Richmond County residents might be itching more this summer than they were a year ago.
The mosquito population is up about 30 percent over last year, Richmond mosquito control manager Fred Koehle said.
"It's been a tough year. The rains have definitely increased the number of mosquitoes out there," he said.
The traps are catching roughly the same 22 mosquito species that normally infest the area, Koehle said, but this year, more mosquitoes are showing up.
Also, county funds to combat mosquitoes have shrunk. The budget decreased from $170,000 in 2009 to $145,000 this year.
The department adjusted by cutting one employee from its crew of four. Neighborhoods that were sprayed once a month before are now waiting two to three weeks longer, Koehle said.
Mosquitoes are known carriers of 150 different diseases, including West Nile virus and Eastern equine encephalitis. They hatch in large numbers four to seven days after a heavy rain, Koehle said.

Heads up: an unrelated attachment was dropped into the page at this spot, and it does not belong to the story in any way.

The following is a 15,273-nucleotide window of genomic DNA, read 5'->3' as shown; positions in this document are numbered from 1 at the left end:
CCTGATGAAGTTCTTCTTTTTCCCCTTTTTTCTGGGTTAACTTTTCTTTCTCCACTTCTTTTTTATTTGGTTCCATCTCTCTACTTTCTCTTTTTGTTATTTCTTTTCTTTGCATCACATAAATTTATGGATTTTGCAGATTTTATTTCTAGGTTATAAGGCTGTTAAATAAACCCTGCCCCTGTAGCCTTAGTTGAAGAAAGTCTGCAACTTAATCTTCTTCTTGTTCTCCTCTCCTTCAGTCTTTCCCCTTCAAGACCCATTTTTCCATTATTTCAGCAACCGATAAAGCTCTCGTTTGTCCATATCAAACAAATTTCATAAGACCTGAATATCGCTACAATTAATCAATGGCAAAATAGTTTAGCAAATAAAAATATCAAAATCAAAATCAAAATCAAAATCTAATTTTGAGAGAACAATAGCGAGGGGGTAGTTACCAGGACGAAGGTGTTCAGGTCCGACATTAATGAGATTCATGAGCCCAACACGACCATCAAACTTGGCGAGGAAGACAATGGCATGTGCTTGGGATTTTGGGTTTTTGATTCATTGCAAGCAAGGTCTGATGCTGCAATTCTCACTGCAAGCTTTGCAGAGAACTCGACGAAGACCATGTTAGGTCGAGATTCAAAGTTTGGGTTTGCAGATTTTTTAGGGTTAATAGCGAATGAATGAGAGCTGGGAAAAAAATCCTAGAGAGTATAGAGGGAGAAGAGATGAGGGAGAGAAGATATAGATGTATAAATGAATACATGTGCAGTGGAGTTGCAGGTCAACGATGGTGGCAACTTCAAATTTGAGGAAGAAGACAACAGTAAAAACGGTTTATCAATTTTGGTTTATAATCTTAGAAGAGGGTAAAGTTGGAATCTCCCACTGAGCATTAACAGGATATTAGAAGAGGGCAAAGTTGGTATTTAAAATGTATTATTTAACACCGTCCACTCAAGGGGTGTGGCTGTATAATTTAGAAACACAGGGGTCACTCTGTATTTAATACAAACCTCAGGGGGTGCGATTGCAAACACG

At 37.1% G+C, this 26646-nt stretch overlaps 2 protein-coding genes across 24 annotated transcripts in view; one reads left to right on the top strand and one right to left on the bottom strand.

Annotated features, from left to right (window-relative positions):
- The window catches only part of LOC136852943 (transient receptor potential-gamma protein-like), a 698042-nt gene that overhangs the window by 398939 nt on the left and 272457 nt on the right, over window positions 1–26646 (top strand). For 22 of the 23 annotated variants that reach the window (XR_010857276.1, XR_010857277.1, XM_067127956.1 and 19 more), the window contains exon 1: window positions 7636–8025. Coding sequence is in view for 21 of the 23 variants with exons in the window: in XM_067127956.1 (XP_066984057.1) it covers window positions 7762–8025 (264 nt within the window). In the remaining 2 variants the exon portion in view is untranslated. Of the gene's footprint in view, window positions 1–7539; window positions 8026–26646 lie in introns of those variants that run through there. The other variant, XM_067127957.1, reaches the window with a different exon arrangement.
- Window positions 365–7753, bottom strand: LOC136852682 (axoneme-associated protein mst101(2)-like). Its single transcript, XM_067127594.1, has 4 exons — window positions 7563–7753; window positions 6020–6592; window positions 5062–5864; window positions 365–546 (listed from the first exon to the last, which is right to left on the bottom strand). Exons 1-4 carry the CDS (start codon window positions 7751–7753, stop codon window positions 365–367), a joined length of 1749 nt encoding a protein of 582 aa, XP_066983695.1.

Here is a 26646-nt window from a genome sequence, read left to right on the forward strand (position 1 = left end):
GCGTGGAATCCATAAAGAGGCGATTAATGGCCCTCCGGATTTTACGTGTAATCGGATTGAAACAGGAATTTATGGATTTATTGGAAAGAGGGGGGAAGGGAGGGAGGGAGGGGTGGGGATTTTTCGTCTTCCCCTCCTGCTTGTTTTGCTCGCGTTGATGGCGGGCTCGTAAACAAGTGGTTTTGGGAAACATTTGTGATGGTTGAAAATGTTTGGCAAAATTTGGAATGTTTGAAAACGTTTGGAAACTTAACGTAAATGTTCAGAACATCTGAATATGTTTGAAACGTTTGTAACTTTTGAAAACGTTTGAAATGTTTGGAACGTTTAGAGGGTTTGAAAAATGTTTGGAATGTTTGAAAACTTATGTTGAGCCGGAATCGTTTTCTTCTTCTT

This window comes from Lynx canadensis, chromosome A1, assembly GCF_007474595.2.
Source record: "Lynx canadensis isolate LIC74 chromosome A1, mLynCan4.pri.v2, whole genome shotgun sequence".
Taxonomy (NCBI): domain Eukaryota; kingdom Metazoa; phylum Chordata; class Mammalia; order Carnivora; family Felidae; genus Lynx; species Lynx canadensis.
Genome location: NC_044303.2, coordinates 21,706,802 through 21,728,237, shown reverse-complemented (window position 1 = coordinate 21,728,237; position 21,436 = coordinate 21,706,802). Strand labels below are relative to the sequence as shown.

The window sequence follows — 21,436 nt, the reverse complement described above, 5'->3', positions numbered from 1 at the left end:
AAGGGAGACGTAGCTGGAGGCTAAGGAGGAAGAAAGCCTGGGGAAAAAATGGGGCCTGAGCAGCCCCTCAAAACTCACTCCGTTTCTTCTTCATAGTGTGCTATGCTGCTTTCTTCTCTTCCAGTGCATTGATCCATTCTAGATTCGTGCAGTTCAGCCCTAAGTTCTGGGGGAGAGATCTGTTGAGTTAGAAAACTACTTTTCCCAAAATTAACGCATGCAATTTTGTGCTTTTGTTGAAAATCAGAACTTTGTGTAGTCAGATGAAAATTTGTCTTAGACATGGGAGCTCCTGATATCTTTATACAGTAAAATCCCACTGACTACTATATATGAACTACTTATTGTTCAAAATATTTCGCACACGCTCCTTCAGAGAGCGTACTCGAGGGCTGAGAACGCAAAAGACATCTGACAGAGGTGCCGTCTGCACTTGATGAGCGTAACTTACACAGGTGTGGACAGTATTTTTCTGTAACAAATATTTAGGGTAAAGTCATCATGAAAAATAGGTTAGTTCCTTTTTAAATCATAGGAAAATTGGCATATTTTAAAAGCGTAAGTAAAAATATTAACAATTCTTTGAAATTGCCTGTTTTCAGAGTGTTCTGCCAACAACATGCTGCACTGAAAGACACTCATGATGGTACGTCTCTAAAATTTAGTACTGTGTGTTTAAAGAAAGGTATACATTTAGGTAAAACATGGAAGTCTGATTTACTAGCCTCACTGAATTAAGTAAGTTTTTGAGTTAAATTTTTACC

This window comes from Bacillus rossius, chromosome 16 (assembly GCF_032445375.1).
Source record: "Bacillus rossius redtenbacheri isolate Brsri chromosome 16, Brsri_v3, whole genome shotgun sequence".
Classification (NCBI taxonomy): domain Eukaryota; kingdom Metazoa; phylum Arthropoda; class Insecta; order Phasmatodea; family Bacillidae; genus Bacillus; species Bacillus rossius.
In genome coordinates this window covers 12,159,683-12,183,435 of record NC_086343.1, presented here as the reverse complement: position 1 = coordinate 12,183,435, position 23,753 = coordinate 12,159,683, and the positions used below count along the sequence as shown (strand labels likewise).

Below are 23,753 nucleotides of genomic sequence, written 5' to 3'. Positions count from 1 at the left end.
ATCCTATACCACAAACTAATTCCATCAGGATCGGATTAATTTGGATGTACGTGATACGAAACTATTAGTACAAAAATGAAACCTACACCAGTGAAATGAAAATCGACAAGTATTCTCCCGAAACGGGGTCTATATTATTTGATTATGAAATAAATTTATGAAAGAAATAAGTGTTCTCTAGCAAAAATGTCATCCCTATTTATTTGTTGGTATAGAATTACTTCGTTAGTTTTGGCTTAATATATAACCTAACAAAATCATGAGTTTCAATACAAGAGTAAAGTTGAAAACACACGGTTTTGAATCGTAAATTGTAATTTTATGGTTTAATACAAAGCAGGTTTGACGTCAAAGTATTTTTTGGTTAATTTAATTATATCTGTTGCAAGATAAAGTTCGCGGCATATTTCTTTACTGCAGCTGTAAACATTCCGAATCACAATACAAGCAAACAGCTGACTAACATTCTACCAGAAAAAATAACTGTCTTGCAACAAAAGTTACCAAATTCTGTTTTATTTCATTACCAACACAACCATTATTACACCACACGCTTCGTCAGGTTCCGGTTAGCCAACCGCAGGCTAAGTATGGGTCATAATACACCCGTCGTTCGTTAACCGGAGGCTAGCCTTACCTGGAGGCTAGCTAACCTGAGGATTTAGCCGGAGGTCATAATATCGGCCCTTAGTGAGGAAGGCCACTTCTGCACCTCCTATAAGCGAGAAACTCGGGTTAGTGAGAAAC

Richmond County controls mosquitoes by spraying neighborhoods, treating storm drains with larvicide and by enforcing ordinances against abandoned pools.
In Columbia County, abandoned pools have been responsible for the majority of complaints about mosquitoes, emergency services director Pam Tucker said.
But unlike Richmond County, Tucker thinks Columbia County has only had an average number of mosquitoes this year.
Columbia County controls its mosquito population by putting larvicide in stagnant water.
Homeowners can prevent infestations by getting rid of standing water. Abandoned swimming pools, bird baths, gutters and downspouts, decorative ponds, tarps, leaky spigots, low spots in the yard, tires and tree holes are places where larvae can grow.